On another amazingly warm blue-sky day I’m standing on a low hill looking out over Neko Harbor. Across a narrow bay is a wall of glaciers, behind me is soft hills covered by deep snow. In the far distance in three directions are long lines of tall mountains covered by snow and ice, some of it tens of thousands of years old. Just a few slivers of hard, dark granite peek out, reminding me there is land – a continent! – beneath all of this white. (At Vostok, a Russian base on the eastern side of Antarctica, scientists have measured the ice to be 14,000 feet thick, nearly three miles.)
It is hard to imagine this place without ice and snow, but of course it has been. Roughly 125 million years ago what we know as South America and Africa began to separate; then, the Antarctic Peninsula where I stand was still connected to South America. From 38 to 29 million years ago the Antarctic continent moved south. During that Cretaceous period, circa 144 to 65 million years ago, the continent was covered by forest, including tree ferns, cycads, palms, conifers and deciduous trees, and was home to freshwater fish, dinosaurs, reptiles and the predecessors of the penguins we see here now, though they were somewhat different. In that they were the size of an average man and weighed 300 pounds.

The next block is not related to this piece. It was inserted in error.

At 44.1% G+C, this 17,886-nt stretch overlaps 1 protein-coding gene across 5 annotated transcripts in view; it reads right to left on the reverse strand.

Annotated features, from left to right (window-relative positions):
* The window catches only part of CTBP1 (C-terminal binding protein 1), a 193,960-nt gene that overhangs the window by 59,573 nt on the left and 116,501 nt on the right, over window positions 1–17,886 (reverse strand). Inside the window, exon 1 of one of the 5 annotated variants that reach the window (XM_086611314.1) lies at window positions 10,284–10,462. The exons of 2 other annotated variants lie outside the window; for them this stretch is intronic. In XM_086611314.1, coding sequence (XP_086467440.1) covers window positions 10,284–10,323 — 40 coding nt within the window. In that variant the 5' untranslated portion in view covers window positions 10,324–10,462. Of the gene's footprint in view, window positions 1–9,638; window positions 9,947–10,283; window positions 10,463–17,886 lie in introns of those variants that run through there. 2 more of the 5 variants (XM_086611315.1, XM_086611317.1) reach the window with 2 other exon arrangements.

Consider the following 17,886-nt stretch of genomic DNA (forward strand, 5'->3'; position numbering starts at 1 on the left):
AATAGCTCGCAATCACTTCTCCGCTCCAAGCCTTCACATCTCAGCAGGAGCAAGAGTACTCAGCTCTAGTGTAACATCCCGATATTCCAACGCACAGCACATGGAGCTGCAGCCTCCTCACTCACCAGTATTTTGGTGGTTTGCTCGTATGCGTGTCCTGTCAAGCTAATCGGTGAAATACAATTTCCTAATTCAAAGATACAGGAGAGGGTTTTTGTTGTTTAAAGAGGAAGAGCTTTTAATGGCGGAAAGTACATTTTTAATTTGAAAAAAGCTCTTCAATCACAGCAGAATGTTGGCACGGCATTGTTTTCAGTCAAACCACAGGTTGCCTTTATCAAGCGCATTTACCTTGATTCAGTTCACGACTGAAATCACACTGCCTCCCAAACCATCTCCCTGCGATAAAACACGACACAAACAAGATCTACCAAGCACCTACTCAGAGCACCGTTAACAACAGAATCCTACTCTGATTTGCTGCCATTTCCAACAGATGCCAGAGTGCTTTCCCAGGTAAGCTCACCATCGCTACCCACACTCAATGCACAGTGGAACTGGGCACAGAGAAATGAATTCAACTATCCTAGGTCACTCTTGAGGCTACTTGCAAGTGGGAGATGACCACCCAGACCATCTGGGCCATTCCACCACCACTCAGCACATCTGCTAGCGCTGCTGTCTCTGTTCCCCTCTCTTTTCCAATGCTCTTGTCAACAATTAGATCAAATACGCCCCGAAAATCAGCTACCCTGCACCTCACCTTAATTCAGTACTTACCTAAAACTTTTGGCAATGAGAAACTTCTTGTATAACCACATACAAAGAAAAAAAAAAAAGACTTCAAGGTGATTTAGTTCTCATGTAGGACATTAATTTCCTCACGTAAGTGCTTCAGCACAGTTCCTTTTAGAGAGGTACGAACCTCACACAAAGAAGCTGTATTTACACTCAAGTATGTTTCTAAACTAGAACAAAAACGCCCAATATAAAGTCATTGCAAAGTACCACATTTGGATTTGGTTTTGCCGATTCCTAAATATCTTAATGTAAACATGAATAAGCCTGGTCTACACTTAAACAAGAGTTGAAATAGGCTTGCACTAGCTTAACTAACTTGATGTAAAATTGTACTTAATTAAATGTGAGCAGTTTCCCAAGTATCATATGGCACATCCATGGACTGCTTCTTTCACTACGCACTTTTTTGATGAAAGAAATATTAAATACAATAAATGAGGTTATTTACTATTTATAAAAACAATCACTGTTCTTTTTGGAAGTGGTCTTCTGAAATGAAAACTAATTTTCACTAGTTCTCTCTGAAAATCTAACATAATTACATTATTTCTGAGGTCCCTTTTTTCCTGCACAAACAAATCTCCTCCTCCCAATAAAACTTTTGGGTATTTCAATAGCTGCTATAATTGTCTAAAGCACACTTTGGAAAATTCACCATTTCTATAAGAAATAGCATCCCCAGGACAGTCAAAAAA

The continent has frozen and thawed since, but has been completely covered by ice and snow since the last Ice Age, about 11,000 years ago. Today, even at the height of summer, only two percent of Antarctica is ice-free; the continent contains 75 percent of the fresh water on earth.
It is clear the Peninsula is evolving, changing … warming. Analysis suggests the rapidity of warming in the northern Peninsula is unmatched over the last 2,000 years. Temperatures along the Peninsula during summer have climbed on average five degrees in the past 50 years; its average winter temperatures have risen by ten degrees, twice as fast as anywhere on Earth in the past century.
If even a small part of the Ice Cap were to melt, world sea levels would rise from several feet to several yards, inundating most coasts. If the whole Ice cap were to melt, as it has in past ages, sea levels around the world would rise an estimated 260 feet, destroying a number of low-lying countries. Since sea levels have risen only 8.6 inches in the past century, the three-foot rise projected by the year 2080 is serious. Many millions will become refugees, depopulating the long U.s. coasts up to 50 miles inland, including all of southern Florida and the Mississippi Delta, also much of Bangladesh, the Philippines, Southeast Asia, the coasts of Africa and innumerable Pacific atolls.
Antarctica without snow and ice? Seems impossible, right? Here’s what the continent would look like without ice. It has been weighed down by heavy ice for so long that part of it is submerged. They would gradually climb back above sea level if free of ice, though that would take tens – hundreds? – of thousands of years.
Photos, Fiona Stewart